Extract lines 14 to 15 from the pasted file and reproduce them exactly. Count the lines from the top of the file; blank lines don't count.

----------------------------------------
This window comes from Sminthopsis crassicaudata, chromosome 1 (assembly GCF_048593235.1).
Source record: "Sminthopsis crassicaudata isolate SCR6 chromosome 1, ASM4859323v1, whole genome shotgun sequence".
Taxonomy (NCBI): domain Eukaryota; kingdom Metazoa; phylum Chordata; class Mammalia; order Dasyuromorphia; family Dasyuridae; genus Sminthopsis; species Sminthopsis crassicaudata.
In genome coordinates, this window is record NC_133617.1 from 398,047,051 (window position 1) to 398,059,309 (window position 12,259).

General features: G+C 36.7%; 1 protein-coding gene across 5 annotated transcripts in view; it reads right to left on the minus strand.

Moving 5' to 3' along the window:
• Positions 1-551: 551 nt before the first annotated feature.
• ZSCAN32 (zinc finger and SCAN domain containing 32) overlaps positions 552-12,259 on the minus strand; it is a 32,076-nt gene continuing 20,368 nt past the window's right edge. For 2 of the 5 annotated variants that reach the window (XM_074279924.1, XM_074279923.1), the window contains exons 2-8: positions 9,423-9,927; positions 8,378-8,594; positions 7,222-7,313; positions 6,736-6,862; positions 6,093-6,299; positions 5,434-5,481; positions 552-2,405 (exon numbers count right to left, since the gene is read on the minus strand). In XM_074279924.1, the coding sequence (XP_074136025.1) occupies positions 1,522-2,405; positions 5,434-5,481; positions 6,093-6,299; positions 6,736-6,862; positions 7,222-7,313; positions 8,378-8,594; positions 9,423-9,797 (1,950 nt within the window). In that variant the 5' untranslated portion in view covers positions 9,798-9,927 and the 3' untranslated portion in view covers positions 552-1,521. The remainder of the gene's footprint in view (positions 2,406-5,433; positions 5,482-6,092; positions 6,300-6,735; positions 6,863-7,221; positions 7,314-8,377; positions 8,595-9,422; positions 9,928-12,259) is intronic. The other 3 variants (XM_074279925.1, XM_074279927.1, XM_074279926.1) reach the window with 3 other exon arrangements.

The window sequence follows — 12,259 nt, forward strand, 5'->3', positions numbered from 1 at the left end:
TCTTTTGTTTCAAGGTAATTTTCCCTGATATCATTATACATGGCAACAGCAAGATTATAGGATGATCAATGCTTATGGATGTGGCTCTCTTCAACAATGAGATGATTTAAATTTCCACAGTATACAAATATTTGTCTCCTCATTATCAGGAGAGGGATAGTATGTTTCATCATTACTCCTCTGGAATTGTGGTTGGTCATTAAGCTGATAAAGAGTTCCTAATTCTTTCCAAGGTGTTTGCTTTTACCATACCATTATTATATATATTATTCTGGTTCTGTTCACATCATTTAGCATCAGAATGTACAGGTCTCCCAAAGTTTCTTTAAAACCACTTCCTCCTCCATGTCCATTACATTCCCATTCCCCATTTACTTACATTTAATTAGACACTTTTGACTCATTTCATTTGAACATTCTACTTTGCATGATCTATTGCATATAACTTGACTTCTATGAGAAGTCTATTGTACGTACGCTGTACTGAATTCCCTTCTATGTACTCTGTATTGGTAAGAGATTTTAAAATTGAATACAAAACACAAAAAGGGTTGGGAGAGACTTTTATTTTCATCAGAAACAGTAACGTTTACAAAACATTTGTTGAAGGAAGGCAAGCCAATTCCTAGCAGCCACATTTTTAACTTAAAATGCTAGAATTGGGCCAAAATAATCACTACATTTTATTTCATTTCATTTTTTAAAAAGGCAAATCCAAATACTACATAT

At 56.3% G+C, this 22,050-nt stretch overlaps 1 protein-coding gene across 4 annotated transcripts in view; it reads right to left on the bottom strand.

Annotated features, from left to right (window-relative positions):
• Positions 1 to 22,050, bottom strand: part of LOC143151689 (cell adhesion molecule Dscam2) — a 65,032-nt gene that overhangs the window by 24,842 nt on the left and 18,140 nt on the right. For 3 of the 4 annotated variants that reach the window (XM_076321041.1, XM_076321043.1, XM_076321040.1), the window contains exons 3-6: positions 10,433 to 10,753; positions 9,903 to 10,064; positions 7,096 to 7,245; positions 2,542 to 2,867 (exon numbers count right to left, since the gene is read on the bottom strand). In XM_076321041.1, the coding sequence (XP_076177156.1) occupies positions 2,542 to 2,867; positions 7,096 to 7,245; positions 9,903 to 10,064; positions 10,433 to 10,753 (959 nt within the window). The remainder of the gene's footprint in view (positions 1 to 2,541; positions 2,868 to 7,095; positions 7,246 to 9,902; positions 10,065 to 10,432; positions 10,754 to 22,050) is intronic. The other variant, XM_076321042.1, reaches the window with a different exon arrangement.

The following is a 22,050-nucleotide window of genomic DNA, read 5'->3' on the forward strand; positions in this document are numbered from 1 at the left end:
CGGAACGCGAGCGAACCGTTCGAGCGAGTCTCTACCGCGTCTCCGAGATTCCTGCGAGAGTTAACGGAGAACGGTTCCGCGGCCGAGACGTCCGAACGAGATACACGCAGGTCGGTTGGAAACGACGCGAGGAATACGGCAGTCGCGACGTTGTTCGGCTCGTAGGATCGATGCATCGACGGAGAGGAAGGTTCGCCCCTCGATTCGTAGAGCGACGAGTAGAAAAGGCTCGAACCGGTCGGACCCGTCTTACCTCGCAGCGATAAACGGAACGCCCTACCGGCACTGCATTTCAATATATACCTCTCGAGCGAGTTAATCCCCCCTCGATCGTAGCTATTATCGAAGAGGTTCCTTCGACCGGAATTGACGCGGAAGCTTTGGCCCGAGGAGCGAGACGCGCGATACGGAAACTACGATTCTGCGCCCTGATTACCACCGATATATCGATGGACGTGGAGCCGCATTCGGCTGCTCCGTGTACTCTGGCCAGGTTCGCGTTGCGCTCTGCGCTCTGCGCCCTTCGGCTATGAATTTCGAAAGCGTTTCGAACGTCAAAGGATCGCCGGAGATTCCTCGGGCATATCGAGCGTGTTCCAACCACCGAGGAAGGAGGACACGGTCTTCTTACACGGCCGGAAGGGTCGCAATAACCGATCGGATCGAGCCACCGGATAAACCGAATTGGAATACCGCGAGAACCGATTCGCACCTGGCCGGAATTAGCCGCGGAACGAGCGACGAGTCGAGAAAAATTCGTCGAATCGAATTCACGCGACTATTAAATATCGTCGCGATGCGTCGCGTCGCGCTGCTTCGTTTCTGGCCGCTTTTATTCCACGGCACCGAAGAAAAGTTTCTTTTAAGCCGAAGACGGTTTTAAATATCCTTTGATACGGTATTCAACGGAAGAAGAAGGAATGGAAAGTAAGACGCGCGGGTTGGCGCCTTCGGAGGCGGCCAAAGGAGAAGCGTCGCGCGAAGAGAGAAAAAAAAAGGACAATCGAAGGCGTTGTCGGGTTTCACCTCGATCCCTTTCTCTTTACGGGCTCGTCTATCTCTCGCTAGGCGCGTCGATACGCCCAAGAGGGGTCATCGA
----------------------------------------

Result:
The following is a 22,050-nucleotide window of genomic DNA, read 5'->3' on the forward strand; positions in this document are numbered from 1 at the left end:
CGGAACGCGAGCGAACCGTTCGAGCGAGTCTCTACCGCGTCTCCGAGATTCCTGCGAGAGTTAACGGAGAACGGTTCCGCGGCCGAGACGTCCGAACGAGATACACGCAGGTCGGTTGGAAACGACGCGAGGAATACGGCAGTCGCGACGTTGTTCGGCTCGTAGGATCGATGCATCGACGGAGAGGAAGGTTCGCCCCTCGATTCGTAGAGCGACGAGTAGAAAAGGCTCGAACCGGTCGGACCCGTCTTACCTCGCAGCGATAAACGGAACGCCCTACCGGCACTGCATTTCAATATATACCTCTCGAGCGAGTTAATCCCCCCTCGATCGTAGCTATTATCGAAGAGGTTCCTTCGACCGGAATTGACGCGGAAGCTTTGGCCCGAGGAGCGAGACGCGCGATACGGAAACTACGATTCTGCGCCCTGATTACCACCGATATATCGATGGACGTGGAGCCGCATTCGGCTGCTCCGTGTACTCTGGCCAGGTTCGCGTTGCGCTCTGCGCTCTGCGCCCTTCGGCTATGAATTTCGAAAGCGTTTCGAACGTCAAAGGATCGCCGGAGATTCCTCGGGCATATCGAGCGTGTTCCAACCACCGAGGAAGGAGGACACGGTCTTCTTACACGGCCGGAAGGGTCGCAATAACCGATCGGATCGAGCCACCGGATAAACCGAATTGGAATACCGCGAGAACCGATTCGCACCTGGCCGGAATTAGCCGCGGAACGAGCGACGAGTCGAGAAAAATTCGTCGAATCGAATTCACGCGACTATTAAATATCGTCGCGATGCGTCGCGTCGCGCTGCTTCGTTTCTGGCCGCTTTTATTCCACGGCACCGAAGAAAAGTTTCTTTTAAGCCGAAGACGGTTTTAAATATCCTTTGATACGGTATTCAACGGAAGAAGAAGGAATGGAAAGTAAGACGCGCGGGTTGGCGCCTTCGGAGGCGGCCAAAGGAGAAGCGTCGCGCGAAGAGAGAAAAAAAAAGGACAATCGAAGGCGTTGTCGGGTTTCACCTCGATCCCTTTCTCTTTACGGGCTCGTCTATCTCTCGCTAGGCGCGTCGATACGCCCAAGAGGGGTCATCGA